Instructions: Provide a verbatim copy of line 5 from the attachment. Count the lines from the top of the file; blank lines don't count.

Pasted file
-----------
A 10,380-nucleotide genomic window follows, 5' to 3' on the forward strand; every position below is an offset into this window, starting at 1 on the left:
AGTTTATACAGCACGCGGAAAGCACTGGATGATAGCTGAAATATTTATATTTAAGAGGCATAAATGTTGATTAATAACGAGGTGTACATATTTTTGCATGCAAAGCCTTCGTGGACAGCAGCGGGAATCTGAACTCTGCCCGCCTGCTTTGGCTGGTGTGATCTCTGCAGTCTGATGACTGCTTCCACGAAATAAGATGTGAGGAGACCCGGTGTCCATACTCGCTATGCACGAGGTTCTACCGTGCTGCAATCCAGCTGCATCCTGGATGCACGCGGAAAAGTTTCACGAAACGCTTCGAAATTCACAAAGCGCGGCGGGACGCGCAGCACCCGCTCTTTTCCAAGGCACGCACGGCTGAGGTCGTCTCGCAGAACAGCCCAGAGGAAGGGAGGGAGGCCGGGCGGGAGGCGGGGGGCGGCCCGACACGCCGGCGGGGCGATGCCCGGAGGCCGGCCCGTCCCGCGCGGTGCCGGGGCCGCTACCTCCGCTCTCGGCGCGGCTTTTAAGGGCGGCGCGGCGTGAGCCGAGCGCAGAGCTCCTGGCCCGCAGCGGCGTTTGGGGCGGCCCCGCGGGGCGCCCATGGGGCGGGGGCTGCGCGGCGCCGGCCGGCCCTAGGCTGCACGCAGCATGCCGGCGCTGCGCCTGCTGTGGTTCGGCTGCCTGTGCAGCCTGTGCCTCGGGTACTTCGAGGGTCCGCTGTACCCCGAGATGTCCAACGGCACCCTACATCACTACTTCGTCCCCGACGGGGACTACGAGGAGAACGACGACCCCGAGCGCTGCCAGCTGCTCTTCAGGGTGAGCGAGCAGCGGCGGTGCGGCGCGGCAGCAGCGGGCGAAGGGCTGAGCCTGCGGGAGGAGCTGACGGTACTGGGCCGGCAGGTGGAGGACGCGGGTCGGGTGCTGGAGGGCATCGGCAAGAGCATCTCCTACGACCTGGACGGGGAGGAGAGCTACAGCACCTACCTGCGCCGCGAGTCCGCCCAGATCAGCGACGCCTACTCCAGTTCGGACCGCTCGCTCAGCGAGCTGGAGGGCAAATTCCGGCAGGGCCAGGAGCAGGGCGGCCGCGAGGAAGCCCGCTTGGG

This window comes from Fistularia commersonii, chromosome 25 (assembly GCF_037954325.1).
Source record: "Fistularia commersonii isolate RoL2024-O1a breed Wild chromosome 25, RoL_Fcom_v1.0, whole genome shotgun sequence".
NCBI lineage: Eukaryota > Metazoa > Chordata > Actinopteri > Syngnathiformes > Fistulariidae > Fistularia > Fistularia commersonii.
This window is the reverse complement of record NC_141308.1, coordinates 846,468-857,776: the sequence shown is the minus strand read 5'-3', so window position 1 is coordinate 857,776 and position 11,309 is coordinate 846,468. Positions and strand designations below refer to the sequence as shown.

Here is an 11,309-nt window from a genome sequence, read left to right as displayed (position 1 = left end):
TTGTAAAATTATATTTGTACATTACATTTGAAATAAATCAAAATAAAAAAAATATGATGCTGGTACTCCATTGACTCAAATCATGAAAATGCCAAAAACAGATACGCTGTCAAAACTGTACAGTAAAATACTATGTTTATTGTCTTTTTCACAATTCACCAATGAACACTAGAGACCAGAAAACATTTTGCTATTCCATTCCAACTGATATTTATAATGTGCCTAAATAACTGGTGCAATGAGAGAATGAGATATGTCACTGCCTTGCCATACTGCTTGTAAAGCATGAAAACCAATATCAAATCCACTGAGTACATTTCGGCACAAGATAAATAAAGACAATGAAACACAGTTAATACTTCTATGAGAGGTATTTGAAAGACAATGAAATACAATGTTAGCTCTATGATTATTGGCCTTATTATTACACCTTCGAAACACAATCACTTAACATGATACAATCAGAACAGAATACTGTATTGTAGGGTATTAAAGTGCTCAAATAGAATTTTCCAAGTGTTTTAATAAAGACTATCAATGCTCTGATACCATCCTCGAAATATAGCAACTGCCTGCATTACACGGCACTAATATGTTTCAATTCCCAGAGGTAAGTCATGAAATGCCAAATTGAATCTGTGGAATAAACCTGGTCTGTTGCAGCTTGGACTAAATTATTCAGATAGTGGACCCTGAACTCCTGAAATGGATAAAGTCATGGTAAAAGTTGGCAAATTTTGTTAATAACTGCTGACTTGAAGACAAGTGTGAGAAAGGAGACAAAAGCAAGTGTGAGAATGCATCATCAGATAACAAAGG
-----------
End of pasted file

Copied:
NCBI lineage: Eukaryota > Metazoa > Chordata > Actinopteri > Syngnathiformes > Fistulariidae > Fistularia > Fistularia commersonii.